Composer/keyboardist/producer Elodie Lauten creates operas, music for dance and theatre, orchestral, chamber and instrumental music. Not a household name, she is however widely recognized by historians as a leading figure of post-minimalism and a force on the new music scene, with 20 releases on a number of labels.

Her opera Waking in New York, Portrait of Allen Ginsberg was presented by the New York City Opera (2004 VOX and Friends) in May 2004, after being released on 4Tay, following three well-received productions. OrfReo, a new opera for Baroque ensemble was premiered at Merkin Hall by the Queen's Chamber Band, whose New Music Alive CD (released on Capstone in 2004) includes Lauten's The Architect. The Orfreo CD was released in December 2004 on Studio 21. In September 2004 Lauten was composer-in-residence at Hope College, MI. Lauten's Symphony 2001, was premiered in February 2003 by the SEM Orchestra in New York. In 1999, Lauten's Deus ex Machina Cycle for voices and Baroque ensemble (4Tay) received strong critical acclaim in the US and Europe. Lauten's Variations On The Orange Cycle (Lovely Music, 1998) was included in Chamber Music America's list of 100 best works of the 20th century.

Born in Paris, France, she was classically trained as a pianist since age 7. She received a Master's in composition from New York University where she studied Western composition with Dinu Ghezzo and Indian classical music with Ahkmal Parwez. Daughter of jazz pianist/drummer Errol Parker, she is also a fluent improviser. She became an American citizen in 1984 and has lived in New York since the early seventies

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Friday, August 04, 2006
A scandal rocks the East Village

On July 28, a ruthless demolition crew broke all the stain glass windows of the Church of St Brigid at Avenue B and 9th Street, just across from Tompkins Square Park. Those particular stain glass windows were crafted in Bavaria in the 1880s. The neo-Gothic Catholic church was designed by architect Patrick Keely and built in 1848 by Irish immigrants. Last Saturday, Channel 7 news aired a segment showing a crowd of protestors in front of the church trying to stop the demolition. The New York Times published an informative article on the subject on Friday, July 28, Metro section, page B2, by Michael Luo.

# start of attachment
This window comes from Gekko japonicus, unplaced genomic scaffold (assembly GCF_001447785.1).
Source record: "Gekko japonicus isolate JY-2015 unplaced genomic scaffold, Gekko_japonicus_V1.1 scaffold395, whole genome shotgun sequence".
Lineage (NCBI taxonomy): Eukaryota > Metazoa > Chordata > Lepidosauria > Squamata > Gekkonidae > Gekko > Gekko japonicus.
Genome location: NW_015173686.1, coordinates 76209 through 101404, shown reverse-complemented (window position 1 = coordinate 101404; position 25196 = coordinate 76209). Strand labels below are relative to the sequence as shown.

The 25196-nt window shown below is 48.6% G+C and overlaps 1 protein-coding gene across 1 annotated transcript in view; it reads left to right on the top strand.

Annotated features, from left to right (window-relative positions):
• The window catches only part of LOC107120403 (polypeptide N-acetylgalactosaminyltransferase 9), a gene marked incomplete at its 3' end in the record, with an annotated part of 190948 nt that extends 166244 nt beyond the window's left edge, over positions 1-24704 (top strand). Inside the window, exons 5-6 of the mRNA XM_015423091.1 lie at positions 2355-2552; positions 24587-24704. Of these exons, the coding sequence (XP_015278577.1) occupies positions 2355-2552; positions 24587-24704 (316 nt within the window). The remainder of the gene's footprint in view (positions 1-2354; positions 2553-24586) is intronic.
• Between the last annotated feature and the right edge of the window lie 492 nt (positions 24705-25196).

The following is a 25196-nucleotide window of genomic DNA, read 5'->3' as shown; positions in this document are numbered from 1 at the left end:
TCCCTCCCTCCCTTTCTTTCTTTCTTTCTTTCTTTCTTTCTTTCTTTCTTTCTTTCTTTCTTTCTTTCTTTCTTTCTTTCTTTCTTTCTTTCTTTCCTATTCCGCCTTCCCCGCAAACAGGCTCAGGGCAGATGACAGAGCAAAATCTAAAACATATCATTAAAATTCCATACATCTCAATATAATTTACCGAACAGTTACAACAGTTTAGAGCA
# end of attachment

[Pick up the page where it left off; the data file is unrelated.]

The protestors include not only Catholic parishioners who are witnessing the disappearance of their local churches, one by one, lost to real estate development (Mary Help of Christians on 12th St and the Church of the Nativity on Second Avenue & Third Street are now closed); but also many East Village artists who oppose the destruction of a landmark work of architecture and what once was a classical music venue, and beyond that, an example of the unjust gentrification process that makes a neighborhood unaffordable to the very same artists who pioneered it and increased its value.

But it gets even worse: while the Catholic authorities claim that the church is ‘unsafe’, the parishioners have already donated $103,000.00 towards the necessary repairs, and the state program Sacred Sites Fund for Historic Preservation is available to cover 50% of the repair costs. Instead, the archdiocese is banking on the construction of a rental facility in place of the church, and has made no attempt to acknowledge the parishioners’ investment in the church. Furthermore, the supporters of the church have to raise more funds for a difficult legal battle. The demolition is now being temporarily held by order of Justice Kapnick. The freedom to practice one’s religion was once a pillar of the American democracy – but it no longer holds against the insatiable greed of those who hold the keys to the kingdom.